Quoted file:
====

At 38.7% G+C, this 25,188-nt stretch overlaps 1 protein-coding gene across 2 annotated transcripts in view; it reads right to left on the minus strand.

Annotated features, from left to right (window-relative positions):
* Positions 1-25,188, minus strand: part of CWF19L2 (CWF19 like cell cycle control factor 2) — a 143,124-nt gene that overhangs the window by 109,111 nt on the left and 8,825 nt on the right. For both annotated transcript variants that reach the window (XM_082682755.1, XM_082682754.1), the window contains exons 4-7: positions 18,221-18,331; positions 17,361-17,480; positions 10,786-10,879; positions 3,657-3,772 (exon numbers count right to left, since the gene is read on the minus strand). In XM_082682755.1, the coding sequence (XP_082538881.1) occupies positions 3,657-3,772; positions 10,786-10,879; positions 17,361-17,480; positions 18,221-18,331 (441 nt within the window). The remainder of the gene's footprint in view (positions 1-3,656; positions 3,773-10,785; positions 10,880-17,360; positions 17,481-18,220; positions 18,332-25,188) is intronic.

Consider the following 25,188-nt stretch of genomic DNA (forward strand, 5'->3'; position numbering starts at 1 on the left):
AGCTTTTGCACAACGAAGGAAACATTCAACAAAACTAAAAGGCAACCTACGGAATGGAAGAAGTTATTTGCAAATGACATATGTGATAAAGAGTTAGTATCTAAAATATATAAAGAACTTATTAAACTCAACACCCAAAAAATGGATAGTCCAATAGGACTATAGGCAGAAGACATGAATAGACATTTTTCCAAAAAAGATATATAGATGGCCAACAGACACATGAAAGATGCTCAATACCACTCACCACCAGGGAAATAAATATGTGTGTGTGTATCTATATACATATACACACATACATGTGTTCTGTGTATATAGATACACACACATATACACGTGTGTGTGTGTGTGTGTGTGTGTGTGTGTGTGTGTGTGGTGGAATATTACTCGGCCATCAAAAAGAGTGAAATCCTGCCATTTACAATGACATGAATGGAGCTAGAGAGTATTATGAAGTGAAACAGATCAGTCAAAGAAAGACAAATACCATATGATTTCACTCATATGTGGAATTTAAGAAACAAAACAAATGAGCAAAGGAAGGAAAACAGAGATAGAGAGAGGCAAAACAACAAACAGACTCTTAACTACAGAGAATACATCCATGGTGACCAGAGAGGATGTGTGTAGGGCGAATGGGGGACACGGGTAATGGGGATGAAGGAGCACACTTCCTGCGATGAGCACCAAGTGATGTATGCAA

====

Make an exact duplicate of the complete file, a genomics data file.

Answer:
At 38.7% G+C, this 25,188-nt stretch overlaps 1 protein-coding gene across 2 annotated transcripts in view; it reads right to left on the minus strand.

Annotated features, from left to right (window-relative positions):
* Positions 1-25,188, minus strand: part of CWF19L2 (CWF19 like cell cycle control factor 2) — a 143,124-nt gene that overhangs the window by 109,111 nt on the left and 8,825 nt on the right. For both annotated transcript variants that reach the window (XM_082682755.1, XM_082682754.1), the window contains exons 4-7: positions 18,221-18,331; positions 17,361-17,480; positions 10,786-10,879; positions 3,657-3,772 (exon numbers count right to left, since the gene is read on the minus strand). In XM_082682755.1, the coding sequence (XP_082538881.1) occupies positions 3,657-3,772; positions 10,786-10,879; positions 17,361-17,480; positions 18,221-18,331 (441 nt within the window). The remainder of the gene's footprint in view (positions 1-3,656; positions 3,773-10,785; positions 10,880-17,360; positions 17,481-18,220; positions 18,332-25,188) is intronic.

Consider the following 25,188-nt stretch of genomic DNA (forward strand, 5'->3'; position numbering starts at 1 on the left):
AGCTTTTGCACAACGAAGGAAACATTCAACAAAACTAAAAGGCAACCTACGGAATGGAAGAAGTTATTTGCAAATGACATATGTGATAAAGAGTTAGTATCTAAAATATATAAAGAACTTATTAAACTCAACACCCAAAAAATGGATAGTCCAATAGGACTATAGGCAGAAGACATGAATAGACATTTTTCCAAAAAAGATATATAGATGGCCAACAGACACATGAAAGATGCTCAATACCACTCACCACCAGGGAAATAAATATGTGTGTGTGTATCTATATACATATACACACATACATGTGTTCTGTGTATATAGATACACACACATATACACGTGTGTGTGTGTGTGTGTGTGTGTGTGTGTGTGTGTGTGGTGGAATATTACTCGGCCATCAAAAAGAGTGAAATCCTGCCATTTACAATGACATGAATGGAGCTAGAGAGTATTATGAAGTGAAACAGATCAGTCAAAGAAAGACAAATACCATATGATTTCACTCATATGTGGAATTTAAGAAACAAAACAAATGAGCAAAGGAAGGAAAACAGAGATAGAGAGAGGCAAAACAACAAACAGACTCTTAACTACAGAGAATACATCCATGGTGACCAGAGAGGATGTGTGTAGGGCGAATGGGGGACACGGGTAATGGGGATGAAGGAGCACACTTCCTGCGATGAGCACCAAGTGATGTATGCAA